Posted by Neil Rose, Editor, Legal Futures
Among the many trials of being a managing partner in a smaller practice nowadays must be phone calls from new web services promising a stream of hot leads from willing clients. All you need to do is part with a measly few hundred quid for some kind of listing and then sit back while the work rolls in.
The reality is, of course, somewhat different in some cases. For one thing I am getting more than a little sceptical of many of these businesses (and various others targeting the legal market) putting most of their eggs in the SEO basket and promising a high ranking on Google – there are after all only 10 slots on that mystical first page (and experts even say you’re better off at the top or bottom of that, rather than the middle) and an awful lot of people fighting for them.
While in principle there is nothing wrong with firms marketing themselves through such sites, the question is, do they work?
The first question is how prominent they are. I undertook an entirely unscientific piece of research and searched on Google for a solicitor in the area where I live. The first two 'natural' results, to my slight surprise, were actually for the two law firms down on the high street and the next for a company secretarial business in the vicinity.
Almost all of the directory results on the first page were for general services such as Yell and Thomson Local. Only one legal-specific site (www.solicitorlocal.co.uk ) came up on page one, which I found to be of limited value because it listed names, addresses and phone numbers, and nothing more.
There are more informative services out there. In broad terms in addition to directories there are price comparison websites (eg, Wigster), referral sites (eg, TakeLegalAdvice) and feedback sites (eg, icomparesolicitors). Some qualify their leads (eg, Contact Law), but most do not. All, one way or another, are funded by the firms that advertise their wares on them.
Some have reputable companies behind them – LexisNexis has LawyerLocator, and Thomson Reuters owns Contact Law – and quite a few are run by solicitors trying to help other solicitors. While there are clearly some good ones out there operating to high standards, I can't help but suspect that there are a handful of operators who have mainly seen an opportunity to make a quick bit of cash. The Marketlaw report  on comparison sites last year showed there is a fair turnover of these business.
In essence these sites are promising to take away the hassle of me having to call half a dozen firms from the Yellow Pages by doing much of the work for me. That's useful.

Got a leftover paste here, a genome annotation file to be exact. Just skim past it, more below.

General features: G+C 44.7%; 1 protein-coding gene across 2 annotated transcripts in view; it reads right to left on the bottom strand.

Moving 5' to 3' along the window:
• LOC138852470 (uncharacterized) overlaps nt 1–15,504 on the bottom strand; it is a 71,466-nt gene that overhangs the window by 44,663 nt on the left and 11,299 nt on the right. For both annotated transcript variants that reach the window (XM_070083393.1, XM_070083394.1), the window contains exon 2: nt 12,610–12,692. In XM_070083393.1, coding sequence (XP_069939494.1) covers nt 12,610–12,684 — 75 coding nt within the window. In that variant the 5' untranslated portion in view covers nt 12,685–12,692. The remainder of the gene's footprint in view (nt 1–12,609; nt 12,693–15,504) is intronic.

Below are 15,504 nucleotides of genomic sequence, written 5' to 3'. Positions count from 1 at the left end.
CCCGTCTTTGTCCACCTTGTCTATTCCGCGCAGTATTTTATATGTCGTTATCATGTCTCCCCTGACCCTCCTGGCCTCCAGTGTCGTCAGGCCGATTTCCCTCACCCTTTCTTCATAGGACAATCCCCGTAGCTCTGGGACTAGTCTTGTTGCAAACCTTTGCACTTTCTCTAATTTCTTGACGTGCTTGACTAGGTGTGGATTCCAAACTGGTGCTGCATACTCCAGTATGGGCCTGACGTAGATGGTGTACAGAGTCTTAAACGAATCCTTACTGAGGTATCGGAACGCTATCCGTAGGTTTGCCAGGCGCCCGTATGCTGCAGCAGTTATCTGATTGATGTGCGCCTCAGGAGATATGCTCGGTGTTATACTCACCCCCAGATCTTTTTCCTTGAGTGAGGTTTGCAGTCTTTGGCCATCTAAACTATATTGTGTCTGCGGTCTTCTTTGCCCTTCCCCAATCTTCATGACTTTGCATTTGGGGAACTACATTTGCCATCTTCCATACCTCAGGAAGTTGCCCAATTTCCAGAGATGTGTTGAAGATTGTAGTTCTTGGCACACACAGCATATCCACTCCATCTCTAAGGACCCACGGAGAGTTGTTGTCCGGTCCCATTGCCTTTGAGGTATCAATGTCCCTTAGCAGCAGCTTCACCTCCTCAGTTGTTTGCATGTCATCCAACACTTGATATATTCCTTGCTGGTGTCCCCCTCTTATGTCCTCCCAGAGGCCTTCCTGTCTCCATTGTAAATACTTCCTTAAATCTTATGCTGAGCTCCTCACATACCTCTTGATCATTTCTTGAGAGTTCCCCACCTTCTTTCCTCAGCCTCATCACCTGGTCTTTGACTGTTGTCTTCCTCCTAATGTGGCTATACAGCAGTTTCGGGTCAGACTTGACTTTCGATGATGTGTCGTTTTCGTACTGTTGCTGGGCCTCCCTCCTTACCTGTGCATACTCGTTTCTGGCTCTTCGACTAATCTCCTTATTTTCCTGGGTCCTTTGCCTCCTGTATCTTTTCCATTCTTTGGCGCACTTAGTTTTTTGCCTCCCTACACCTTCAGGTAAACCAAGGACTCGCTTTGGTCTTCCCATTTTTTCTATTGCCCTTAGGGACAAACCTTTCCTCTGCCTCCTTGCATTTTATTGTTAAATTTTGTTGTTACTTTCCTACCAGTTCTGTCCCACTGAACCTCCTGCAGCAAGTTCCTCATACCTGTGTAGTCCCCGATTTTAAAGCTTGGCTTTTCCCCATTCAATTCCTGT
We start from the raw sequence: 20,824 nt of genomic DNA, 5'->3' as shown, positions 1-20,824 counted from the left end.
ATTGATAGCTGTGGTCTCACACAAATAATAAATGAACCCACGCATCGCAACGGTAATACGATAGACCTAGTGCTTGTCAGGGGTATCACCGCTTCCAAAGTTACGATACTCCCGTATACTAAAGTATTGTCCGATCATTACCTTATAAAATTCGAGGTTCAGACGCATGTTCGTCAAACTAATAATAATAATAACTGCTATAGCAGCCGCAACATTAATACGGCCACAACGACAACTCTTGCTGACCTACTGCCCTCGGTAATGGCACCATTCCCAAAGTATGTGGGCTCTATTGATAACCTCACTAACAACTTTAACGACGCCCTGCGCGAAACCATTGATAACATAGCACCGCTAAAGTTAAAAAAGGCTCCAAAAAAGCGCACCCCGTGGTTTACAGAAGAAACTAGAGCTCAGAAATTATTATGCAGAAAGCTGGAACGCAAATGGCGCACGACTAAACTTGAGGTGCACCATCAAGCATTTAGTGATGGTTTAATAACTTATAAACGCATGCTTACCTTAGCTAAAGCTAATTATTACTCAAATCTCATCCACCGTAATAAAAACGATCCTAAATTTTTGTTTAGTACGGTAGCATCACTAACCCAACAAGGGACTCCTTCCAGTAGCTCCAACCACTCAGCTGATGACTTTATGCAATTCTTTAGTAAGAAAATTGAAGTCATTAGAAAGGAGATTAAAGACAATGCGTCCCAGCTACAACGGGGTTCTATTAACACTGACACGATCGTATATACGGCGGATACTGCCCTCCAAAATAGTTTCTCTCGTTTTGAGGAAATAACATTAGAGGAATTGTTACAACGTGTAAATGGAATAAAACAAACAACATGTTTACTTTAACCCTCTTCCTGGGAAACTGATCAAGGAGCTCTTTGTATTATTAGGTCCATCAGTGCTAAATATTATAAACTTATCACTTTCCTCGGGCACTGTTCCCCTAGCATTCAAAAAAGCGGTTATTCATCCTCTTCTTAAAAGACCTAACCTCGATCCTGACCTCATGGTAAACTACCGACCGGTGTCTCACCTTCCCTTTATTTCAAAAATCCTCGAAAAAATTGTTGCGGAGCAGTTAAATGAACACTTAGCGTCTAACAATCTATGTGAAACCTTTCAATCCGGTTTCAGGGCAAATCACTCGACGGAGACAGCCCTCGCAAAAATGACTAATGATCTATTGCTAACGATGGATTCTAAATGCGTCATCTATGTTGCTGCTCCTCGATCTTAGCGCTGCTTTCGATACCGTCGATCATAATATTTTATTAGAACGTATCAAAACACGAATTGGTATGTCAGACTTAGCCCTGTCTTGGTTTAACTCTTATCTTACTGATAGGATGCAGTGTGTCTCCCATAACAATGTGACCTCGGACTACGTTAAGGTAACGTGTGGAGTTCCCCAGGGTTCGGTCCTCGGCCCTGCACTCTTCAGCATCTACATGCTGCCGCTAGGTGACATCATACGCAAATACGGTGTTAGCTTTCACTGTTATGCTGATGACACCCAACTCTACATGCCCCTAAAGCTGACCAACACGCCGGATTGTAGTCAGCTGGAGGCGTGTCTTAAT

But this has become the legal world’s Wild West, as proven by some of the findings of this week’s Legal Services Consumer Panel report on comparison websites . The panel is doing law firms and consumers alike a big favour by trying to press good standards on those involved, although I suspect that achieving success will not be easy across the whole industry.
If voluntary standards do not work, the panel suggests that the Legal Services Board might consider an accreditation scheme. It strikes me as more straightforward to beef up professional conduct rules so as to put the onus on law firms to ensure that those sites they sign up to meet certain standards in a similar way to how the referral rules work (which they should be doing already, of course).
But putting this to one side, a key question posed by the panel's research is what exactly are the lawyers up to? It shows that there is a fair chance that nothing will come of a consumer's enquiry. Why do firms bother listing themselves if they are not going to pick up the leads that come their way?
The panel acknowledged that its mystery shopping exercise had significant limitations which made the results illustrative rather than definitive, but “they nevertheless offer useful insight”.
That they do, and it goes back to a more fundamental issue of law firms not really knowing how to convert leads into work. You can spend all the money you want on marketing your firm, but if you close at lunchtime when many potential clients may have a few minutes to call, then you are unlikely to see great results.
The managing partner of a QualitySolicitors firm told me an interesting story recently of attending a QS sales training session, during which his firm was called up live with an inquiry in front of all the other delegates. His confidence that it would be dealt with well soon crumbled. But there is some consolation in knowing that most managing partners would have the same experience.
If I call a law firm to enquire how much a will would cost, for example, what most firms do is have the receptionist read out the prices and put the phone down. What experts like Ian Cooper  explain is that (in very basic terms) you need to put the call through to a fee-earner who should get to know the caller and their circumstances before giving them an idea of price, and then try and convert them into an instruction.
There is now a recognition among a minority of firms that they need to understand and indeed practise sales (not that lawyers ever like to use the word). The larger businesses, such as as Lawyers2you/Blakemores, have gone further and decided not to let lawyers near the public at first, using non-lawyers to staff their shopping centre stands and their call centre (or listening centre, as boss Guy Barnett prefers to call it). It is open late and at weekends. QualitySolicitors is also going down the call centre route.
This is no coincidence. Those with experience of other industries are amazed at the primitive level of sales in the legal profession. I can’t help but think that if law firms spent half as much time converting their leads as they do in trying to get them in the first place, many would be much better off than they are today.